I understand you attempted to create a slightly more comic-accurate suit for the Deep.
Well, we did play around with helmet design. It’s funny because early on, when we were designing our original Seven, and [Executive Producer] Eric Kripke felt pretty confident that I was not going to find a helmet, but he let me explore it as a nod to the fans. And at the end of the day, ultimately, he was right. It was Chace [Crawford] that we wanted to be seeing.
Were there any suits that you felt were more challenging in regard to practicality or in the design itself?
You know, every suit poses its own challenge, but I always look at challenges as like an exciting adventure. One of the challenges that we actually created for ourselves was to see how many knives we could put on Black Noir. I think it’s something like twenty-six. It was just so much fun. Even as we created his helmet, I had them sculpt into it, what I refer to as the eyeball blade. So, he has some on in temples, he has blades on his ankles, he has blades on his hips, he has blades on his side, he has blades on his forearm, he has blades on his biceps, he has blades on his lower back. And then if all else fails, he’s got the eyeball blade, which is a tiny little knife that’s actually fragile, and he can yank out of the top back of his helmet and get you right in the eyeball.
Not every suit we see on screen has source material to pull from. How much detail do they give you from the script and how much freedom do you have in the design?
That’s a great question. We had some characters that technically were in the book, but were completely reconceptualized for the show. For instance, Stormfront, played by Aya Cash. In the book Stormfront is a man, so, we were really starting from scratch with that character. The only real influences that she had that was similar to the books was a color theme, and then some deconstructed iconography. We weren’t even sure if we were going to do a cape or not, which we did end up doing, which is in the book, but it’s very different from what we ended up with on-screen. So, everything is sort of like a living and breathing entity that we explore and bring to life together.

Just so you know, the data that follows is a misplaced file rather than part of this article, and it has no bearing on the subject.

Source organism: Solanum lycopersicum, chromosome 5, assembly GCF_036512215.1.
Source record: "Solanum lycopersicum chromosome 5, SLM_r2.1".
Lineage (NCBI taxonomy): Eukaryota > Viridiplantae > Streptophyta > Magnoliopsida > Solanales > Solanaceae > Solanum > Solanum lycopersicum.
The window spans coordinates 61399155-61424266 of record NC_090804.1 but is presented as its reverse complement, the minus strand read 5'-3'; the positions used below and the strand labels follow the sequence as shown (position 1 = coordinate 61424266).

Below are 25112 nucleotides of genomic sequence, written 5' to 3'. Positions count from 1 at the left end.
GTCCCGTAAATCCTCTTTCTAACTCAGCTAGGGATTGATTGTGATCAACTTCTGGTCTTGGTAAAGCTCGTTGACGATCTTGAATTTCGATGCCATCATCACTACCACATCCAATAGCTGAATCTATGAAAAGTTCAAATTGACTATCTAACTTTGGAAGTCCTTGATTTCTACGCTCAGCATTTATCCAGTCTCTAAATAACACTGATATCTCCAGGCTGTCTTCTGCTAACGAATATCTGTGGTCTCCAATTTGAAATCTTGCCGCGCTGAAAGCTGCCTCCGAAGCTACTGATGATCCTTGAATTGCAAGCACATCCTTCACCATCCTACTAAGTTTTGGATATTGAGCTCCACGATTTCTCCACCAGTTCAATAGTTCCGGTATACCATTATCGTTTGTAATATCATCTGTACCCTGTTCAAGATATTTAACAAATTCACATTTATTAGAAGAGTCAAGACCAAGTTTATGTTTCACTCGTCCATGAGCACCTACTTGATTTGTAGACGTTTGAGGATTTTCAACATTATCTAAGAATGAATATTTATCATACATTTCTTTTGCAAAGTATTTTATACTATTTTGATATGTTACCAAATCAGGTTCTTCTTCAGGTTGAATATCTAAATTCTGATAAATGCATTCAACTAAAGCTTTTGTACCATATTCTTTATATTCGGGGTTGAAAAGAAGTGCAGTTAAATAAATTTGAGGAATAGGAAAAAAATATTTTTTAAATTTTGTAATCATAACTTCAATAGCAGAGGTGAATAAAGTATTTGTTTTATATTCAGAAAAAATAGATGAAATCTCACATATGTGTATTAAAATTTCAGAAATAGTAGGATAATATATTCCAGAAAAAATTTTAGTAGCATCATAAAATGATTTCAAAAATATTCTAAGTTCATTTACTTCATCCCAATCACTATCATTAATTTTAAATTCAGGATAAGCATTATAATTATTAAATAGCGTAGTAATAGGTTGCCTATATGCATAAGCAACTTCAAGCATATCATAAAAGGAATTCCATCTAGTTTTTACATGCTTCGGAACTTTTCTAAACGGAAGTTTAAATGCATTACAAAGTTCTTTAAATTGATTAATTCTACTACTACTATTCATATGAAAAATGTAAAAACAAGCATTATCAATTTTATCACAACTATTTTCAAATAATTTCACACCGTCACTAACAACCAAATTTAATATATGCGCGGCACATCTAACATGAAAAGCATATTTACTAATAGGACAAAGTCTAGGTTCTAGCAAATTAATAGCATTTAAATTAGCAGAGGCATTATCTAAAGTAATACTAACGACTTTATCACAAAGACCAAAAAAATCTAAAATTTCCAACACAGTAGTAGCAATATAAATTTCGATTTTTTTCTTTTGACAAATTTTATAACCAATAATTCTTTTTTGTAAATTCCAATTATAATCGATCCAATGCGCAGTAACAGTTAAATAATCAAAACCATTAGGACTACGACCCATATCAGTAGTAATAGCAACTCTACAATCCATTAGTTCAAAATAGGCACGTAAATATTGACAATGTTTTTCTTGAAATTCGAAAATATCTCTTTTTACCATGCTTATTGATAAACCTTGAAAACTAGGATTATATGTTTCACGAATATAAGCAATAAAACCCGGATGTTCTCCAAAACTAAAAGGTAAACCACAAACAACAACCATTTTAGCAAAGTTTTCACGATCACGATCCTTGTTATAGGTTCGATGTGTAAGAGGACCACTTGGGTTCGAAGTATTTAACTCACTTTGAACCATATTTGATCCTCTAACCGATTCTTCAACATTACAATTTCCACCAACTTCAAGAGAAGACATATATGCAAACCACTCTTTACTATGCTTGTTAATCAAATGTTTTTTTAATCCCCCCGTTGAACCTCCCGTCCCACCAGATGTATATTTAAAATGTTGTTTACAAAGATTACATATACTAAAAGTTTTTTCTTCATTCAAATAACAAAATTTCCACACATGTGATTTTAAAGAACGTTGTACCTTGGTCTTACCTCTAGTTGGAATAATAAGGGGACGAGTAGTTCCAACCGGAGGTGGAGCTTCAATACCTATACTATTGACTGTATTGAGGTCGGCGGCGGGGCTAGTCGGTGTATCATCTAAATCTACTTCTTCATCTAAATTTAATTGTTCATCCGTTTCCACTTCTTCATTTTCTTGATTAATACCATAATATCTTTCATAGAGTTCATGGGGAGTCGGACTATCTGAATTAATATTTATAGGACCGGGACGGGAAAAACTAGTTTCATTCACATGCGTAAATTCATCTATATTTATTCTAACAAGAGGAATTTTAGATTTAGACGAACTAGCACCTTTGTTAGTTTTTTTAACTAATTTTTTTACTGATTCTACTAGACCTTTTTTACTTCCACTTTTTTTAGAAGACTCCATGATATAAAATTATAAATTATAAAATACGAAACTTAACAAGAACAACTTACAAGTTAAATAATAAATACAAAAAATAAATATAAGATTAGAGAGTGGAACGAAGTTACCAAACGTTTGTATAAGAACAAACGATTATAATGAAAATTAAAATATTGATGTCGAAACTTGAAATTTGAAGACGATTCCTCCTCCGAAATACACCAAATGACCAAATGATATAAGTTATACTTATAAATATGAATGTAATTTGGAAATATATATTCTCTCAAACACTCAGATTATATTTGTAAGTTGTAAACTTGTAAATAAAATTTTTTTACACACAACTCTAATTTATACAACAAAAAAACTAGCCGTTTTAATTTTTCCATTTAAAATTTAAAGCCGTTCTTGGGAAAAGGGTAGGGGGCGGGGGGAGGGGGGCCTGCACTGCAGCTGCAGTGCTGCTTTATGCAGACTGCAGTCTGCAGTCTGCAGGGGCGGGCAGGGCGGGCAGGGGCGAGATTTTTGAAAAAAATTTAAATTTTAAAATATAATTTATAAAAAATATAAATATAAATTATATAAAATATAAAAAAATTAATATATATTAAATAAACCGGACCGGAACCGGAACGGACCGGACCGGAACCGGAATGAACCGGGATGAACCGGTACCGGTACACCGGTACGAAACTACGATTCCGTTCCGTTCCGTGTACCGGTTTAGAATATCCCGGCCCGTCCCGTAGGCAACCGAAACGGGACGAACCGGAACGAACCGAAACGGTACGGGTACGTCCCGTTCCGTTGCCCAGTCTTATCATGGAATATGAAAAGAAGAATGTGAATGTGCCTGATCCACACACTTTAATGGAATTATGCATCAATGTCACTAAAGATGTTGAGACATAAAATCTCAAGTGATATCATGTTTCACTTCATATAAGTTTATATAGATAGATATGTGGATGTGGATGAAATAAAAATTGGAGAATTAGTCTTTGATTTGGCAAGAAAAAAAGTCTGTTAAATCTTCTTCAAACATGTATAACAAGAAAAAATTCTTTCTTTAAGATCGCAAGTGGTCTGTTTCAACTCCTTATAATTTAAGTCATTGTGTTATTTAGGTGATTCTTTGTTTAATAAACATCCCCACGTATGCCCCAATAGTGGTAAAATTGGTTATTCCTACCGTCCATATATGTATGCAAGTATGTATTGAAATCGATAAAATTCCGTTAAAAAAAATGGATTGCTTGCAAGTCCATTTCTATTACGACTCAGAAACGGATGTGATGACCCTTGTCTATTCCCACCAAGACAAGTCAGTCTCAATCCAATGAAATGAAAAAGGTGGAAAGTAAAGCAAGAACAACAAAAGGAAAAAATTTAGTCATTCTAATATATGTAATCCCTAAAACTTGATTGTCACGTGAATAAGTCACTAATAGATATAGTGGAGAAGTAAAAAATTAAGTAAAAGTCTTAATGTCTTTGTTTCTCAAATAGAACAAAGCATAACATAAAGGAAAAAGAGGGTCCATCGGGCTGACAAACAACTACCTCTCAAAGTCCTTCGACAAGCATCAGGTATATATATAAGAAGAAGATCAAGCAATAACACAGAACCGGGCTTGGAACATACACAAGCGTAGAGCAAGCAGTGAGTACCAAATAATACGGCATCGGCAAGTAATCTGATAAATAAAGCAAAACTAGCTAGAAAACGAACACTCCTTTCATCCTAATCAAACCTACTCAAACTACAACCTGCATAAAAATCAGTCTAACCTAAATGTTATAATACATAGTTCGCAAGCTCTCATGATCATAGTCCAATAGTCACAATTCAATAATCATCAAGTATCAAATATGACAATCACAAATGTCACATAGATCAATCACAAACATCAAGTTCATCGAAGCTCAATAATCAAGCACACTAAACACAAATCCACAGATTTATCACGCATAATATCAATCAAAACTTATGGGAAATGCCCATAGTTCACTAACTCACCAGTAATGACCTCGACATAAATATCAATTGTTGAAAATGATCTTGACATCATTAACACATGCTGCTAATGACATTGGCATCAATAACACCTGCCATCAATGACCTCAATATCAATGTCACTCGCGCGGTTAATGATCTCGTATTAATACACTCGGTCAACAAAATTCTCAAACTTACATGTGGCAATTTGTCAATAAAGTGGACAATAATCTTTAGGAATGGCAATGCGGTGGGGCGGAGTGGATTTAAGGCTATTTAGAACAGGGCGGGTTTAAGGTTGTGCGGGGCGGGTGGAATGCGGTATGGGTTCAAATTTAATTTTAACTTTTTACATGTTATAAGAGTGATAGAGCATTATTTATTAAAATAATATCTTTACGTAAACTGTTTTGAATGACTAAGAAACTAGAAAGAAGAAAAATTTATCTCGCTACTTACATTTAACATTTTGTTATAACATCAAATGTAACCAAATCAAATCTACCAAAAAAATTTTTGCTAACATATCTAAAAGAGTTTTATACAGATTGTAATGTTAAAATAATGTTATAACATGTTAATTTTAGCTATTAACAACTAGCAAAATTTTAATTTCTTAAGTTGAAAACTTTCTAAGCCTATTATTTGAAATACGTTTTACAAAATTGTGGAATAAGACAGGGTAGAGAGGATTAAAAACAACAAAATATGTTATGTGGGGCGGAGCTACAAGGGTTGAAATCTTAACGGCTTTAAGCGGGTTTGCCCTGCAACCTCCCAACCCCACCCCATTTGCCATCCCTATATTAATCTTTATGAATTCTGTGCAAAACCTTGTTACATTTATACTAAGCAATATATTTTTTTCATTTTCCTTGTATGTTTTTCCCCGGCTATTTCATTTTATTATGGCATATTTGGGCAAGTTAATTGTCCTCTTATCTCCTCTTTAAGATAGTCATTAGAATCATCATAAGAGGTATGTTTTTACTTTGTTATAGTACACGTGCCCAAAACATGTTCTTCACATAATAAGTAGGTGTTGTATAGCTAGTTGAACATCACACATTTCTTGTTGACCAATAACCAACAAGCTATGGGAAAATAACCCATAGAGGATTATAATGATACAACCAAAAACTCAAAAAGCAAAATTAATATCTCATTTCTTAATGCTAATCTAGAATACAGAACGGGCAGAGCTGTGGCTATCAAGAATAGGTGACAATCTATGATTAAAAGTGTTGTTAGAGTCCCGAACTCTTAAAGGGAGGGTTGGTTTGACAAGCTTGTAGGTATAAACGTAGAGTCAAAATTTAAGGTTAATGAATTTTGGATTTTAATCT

Eric Kripke and Seth [Rogen] and Evan [Goldberg] are very collaborative. We’ve all been working together for quite some time now on several projects, so there’s, there’s an open discourse when a character comes up that we want to explore. They really do give me a lot of creative license and there’s a lot of fun and excitement in terms of us all working together to come up with fun ideas. I’ll customarily work with my concept artists and my assistant designer and my visual administrator and we’ll, we’ll give them a lot of research right out of the gate, and then we just start playing and we just start throwing ideas on paper. We’ll have anywhere between three and forty-three thumbnail sketches before we actually paper doll it all together and pick pieces from each of them that we like and create the amalgam that ends up becoming our concept design that we build from. So, I would say that there’s a lot of freedom, but like any great creative partnership, there’s a lot of collaboration within that freedom.
I do want to ask one more question before I let you go. I know that you can’t talk about Season Three, but can we assume that we’re going to see some more super suits from you?
Oh, of course.